This will come as a surprise to most – probably even to the hardcore gamers and linux power users. Gabe Newell, the managing director and co-founder of Valve, gave a presentation at the LinuxCon which stuck in our minds. According to him, Linux and open source are the future of gaming.
What makes Gabe Newell’s speech even more unbelievable is the minuscule share of the market that Linux currently has – according to his data, less than one per cent. Turns out that, with Valve’s help, this situation is about to start changing.
Let’s look at the forces that are being summoned to aid with the transition.
Steam for Linux is the first such force. Steam (Valve’s game distribution platform) was brought to Linux in February – and at the time of writing the platform already had 198 games. If the steady growth is sustained, that alone might take care of the transition in the PC market. The other major force is the highly anticipated “Steam Box”. This latter proponent is meant to start competing against the living room gaming consoles before the end of 2013. Not much is known about the upcoming device, but we are given assurance that Valve will soon demistify this story:
Next week we’re going to be rolling out more information about how we get there and what are the hardware opportunities we see for bringing Linux into the living room.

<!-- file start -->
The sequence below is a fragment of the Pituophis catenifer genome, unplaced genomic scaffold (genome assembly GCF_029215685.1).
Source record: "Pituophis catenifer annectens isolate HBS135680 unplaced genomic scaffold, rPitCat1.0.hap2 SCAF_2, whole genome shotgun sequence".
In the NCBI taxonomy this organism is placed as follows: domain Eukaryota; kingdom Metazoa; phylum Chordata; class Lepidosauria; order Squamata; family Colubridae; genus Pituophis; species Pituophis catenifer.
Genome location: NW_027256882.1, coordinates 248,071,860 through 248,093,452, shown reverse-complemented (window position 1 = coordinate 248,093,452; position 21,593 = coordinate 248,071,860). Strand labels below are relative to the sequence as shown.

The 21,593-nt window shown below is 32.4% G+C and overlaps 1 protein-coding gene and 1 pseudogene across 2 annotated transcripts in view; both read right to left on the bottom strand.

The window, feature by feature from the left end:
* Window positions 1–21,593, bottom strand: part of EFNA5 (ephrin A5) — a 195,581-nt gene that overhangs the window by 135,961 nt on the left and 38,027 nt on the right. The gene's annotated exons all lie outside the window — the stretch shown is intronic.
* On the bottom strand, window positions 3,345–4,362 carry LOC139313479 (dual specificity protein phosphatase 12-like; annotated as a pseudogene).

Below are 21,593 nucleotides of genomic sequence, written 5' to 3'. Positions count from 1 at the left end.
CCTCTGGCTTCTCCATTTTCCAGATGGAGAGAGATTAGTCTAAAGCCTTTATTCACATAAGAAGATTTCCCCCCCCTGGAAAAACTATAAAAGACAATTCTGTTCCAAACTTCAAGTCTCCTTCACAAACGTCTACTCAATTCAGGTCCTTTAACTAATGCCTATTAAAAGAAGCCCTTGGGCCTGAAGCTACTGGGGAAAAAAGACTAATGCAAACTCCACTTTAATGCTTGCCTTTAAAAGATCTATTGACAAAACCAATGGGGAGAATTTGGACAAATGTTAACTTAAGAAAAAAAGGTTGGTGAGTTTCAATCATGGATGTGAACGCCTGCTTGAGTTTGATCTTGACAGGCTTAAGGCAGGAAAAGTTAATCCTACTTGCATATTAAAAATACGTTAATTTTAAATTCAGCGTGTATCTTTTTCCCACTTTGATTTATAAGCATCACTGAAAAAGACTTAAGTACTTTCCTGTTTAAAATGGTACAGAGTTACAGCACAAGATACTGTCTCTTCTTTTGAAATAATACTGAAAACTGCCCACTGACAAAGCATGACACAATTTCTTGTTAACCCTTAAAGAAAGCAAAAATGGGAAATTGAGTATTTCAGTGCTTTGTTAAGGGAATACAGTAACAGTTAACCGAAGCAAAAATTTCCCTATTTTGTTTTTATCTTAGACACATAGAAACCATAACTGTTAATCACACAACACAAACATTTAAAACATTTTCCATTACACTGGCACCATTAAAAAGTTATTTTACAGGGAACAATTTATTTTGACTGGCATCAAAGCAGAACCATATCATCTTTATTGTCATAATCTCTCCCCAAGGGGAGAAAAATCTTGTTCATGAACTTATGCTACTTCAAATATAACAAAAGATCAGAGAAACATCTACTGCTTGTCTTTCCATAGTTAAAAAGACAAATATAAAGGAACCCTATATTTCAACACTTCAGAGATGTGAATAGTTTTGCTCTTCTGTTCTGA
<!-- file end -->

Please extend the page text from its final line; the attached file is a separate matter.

Currently, the task of turning Linux into the king of gaming has no clear roadmap. Among many challenges, Valve’s managing director has mentioned the software distribution model that is currently predominant in Linux:
‘Just compile it yourself’ could be the inconvenient solution to the problem of installing games and applying updates
However, these problems are being overcome – Valve has already been successful in delivering Left 4 Dead to Linux, hopefully showing the way to other developers.
Newell went on to say that their bringing Steam to Linux was a signal for their development partners that they “really were serious about this Linux thing”.
Valve didn’t only focus on porting Steam to Linux, though. According to Newell, they are also contributing to the LLDB debugger project and co-developing yet another debugger for Linux. Their focus on debuggers is due to high demand for it from the developers’ side.
Gabe Newell has also complained about the closed platforms and how they stand in the way of innovation. He noted, however, that they won’t stop Steam’s rise.
You can find the video of his speech below: